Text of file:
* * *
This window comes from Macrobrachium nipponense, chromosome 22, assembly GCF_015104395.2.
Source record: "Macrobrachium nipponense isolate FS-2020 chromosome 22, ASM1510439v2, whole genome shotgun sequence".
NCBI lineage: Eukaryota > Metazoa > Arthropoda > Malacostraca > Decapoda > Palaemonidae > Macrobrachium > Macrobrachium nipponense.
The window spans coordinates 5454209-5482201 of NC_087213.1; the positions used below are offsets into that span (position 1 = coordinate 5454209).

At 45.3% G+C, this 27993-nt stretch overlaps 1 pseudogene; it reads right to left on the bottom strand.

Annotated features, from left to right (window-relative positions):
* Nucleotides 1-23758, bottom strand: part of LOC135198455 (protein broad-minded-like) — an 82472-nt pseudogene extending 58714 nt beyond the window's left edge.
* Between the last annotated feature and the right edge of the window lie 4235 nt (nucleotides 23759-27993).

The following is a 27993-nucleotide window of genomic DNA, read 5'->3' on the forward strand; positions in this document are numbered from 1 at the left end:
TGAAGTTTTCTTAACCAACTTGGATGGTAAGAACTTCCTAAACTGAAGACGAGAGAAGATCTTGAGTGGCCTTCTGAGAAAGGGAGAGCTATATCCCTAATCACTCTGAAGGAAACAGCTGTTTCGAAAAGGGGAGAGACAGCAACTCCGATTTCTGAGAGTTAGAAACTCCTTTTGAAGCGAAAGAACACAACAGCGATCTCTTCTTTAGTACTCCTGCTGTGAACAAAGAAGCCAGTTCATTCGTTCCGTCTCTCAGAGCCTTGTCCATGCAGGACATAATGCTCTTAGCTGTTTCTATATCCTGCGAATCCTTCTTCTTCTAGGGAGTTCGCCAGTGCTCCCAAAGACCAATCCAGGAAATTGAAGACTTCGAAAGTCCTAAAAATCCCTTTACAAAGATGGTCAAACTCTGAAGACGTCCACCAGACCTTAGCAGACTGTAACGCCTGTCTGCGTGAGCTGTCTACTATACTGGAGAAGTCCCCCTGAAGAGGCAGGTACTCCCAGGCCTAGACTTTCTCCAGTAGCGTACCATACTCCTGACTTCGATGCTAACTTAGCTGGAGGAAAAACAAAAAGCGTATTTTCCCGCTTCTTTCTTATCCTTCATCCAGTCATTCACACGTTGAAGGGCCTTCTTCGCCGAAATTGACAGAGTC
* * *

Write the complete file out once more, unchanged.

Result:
This window comes from Macrobrachium nipponense, chromosome 22, assembly GCF_015104395.2.
Source record: "Macrobrachium nipponense isolate FS-2020 chromosome 22, ASM1510439v2, whole genome shotgun sequence".
NCBI lineage: Eukaryota > Metazoa > Arthropoda > Malacostraca > Decapoda > Palaemonidae > Macrobrachium > Macrobrachium nipponense.
The window spans coordinates 5454209-5482201 of NC_087213.1; the positions used below are offsets into that span (position 1 = coordinate 5454209).

At 45.3% G+C, this 27993-nt stretch overlaps 1 pseudogene; it reads right to left on the bottom strand.

Annotated features, from left to right (window-relative positions):
* Nucleotides 1-23758, bottom strand: part of LOC135198455 (protein broad-minded-like) — an 82472-nt pseudogene extending 58714 nt beyond the window's left edge.
* Between the last annotated feature and the right edge of the window lie 4235 nt (nucleotides 23759-27993).

The following is a 27993-nucleotide window of genomic DNA, read 5'->3' on the forward strand; positions in this document are numbered from 1 at the left end:
TGAAGTTTTCTTAACCAACTTGGATGGTAAGAACTTCCTAAACTGAAGACGAGAGAAGATCTTGAGTGGCCTTCTGAGAAAGGGAGAGCTATATCCCTAATCACTCTGAAGGAAACAGCTGTTTCGAAAAGGGGAGAGACAGCAACTCCGATTTCTGAGAGTTAGAAACTCCTTTTGAAGCGAAAGAACACAACAGCGATCTCTTCTTTAGTACTCCTGCTGTGAACAAAGAAGCCAGTTCATTCGTTCCGTCTCTCAGAGCCTTGTCCATGCAGGACATAATGCTCTTAGCTGTTTCTATATCCTGCGAATCCTTCTTCTTCTAGGGAGTTCGCCAGTGCTCCCAAAGACCAATCCAGGAAATTGAAGACTTCGAAAGTCCTAAAAATCCCTTTACAAAGATGGTCAAACTCTGAAGACGTCCACCAGACCTTAGCAGACTGTAACGCCTGTCTGCGTGAGCTGTCTACTATACTGGAGAAGTCCCCCTGAAGAGGCAGGTACTCCCAGGCCTAGACTTTCTCCAGTAGCGTACCATACTCCTGACTTCGATGCTAACTTAGCTGGAGGAAAAACAAAAAGCGTATTTTCCCGCTTCTTTCTTATCCTTCATCCAGTCATTCACACGTTGAAGGGCCTTCTTCGCCGAAATTGACAGAGTC